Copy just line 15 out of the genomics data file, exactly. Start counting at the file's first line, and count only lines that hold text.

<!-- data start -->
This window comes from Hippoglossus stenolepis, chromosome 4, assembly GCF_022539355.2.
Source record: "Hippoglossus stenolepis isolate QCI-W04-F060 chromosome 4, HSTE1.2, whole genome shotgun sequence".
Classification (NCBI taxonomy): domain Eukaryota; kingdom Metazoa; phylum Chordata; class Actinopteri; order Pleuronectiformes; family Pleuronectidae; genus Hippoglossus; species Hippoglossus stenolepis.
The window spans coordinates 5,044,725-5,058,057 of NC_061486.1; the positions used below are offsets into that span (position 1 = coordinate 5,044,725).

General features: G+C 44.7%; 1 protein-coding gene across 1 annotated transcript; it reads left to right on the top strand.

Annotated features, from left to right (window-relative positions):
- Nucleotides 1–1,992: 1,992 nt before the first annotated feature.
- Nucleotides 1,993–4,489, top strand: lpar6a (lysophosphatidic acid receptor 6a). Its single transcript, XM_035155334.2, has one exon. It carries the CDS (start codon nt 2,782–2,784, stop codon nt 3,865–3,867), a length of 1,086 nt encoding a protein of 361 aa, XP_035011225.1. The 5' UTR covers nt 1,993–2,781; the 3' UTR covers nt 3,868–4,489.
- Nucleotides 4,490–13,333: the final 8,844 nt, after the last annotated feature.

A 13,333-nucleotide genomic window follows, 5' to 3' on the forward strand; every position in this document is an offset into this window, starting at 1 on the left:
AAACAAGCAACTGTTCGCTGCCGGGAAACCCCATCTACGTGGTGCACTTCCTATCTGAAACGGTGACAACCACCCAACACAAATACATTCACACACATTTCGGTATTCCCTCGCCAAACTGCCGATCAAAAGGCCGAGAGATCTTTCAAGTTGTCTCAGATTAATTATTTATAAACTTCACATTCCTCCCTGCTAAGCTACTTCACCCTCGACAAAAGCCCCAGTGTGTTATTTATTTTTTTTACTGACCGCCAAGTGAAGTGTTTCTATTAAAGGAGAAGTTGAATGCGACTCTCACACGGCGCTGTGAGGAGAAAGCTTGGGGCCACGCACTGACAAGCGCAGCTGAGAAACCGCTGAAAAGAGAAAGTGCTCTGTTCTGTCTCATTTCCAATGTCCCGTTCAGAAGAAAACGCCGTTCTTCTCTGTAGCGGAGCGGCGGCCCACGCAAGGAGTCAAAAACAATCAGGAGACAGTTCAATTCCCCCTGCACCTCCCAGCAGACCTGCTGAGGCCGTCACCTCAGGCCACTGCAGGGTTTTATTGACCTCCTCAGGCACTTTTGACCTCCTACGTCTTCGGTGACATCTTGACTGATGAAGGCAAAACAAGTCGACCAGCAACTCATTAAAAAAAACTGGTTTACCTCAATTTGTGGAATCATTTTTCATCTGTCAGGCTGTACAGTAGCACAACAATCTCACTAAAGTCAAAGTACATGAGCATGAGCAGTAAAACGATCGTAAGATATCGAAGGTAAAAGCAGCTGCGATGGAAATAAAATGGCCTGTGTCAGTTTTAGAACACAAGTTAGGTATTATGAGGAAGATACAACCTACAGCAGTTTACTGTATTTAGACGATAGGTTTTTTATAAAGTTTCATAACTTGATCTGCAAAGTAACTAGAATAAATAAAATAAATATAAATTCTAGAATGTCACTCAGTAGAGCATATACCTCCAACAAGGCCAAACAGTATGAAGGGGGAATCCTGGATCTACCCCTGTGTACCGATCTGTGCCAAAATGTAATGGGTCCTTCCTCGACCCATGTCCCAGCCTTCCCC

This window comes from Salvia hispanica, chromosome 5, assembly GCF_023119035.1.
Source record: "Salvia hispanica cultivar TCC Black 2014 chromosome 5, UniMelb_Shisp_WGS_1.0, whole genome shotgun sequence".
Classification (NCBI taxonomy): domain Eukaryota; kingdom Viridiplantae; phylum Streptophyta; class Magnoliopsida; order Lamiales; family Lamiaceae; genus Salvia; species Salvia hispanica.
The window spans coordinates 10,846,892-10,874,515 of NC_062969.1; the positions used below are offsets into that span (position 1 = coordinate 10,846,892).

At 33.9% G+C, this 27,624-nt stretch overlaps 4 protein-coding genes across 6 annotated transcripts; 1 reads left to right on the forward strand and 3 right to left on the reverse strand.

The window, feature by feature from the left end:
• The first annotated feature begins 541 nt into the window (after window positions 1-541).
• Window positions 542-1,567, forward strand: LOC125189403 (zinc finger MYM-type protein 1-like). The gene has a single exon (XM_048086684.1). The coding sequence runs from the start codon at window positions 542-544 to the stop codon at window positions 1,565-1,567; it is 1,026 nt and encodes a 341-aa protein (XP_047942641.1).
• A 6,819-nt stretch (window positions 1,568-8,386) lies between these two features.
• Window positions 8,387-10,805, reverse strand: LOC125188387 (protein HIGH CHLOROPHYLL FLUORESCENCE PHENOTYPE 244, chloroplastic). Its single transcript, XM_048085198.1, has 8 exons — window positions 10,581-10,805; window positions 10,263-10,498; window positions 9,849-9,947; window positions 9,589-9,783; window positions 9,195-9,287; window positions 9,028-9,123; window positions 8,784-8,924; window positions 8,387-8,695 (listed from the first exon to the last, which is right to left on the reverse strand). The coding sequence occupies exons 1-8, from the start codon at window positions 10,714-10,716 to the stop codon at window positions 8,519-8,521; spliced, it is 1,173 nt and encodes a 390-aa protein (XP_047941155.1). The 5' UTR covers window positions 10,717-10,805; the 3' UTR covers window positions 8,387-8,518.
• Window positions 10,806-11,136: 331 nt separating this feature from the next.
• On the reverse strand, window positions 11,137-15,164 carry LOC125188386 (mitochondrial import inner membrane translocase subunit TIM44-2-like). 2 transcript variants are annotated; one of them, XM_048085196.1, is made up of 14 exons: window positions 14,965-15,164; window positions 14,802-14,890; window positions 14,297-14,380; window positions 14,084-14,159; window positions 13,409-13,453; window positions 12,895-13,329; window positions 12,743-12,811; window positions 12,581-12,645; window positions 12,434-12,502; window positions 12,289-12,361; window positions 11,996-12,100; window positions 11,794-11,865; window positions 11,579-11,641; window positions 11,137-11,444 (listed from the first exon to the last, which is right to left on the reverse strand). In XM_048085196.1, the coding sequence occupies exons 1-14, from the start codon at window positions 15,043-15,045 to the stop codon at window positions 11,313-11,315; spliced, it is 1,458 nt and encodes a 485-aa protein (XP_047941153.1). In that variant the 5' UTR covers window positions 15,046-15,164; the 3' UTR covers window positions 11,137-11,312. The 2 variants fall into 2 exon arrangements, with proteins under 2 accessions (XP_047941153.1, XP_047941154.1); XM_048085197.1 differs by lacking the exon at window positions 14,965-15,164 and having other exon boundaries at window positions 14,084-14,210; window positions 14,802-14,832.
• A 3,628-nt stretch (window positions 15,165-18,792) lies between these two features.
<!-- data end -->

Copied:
The window spans coordinates 10,846,892-10,874,515 of NC_062969.1; the positions used below are offsets into that span (position 1 = coordinate 10,846,892).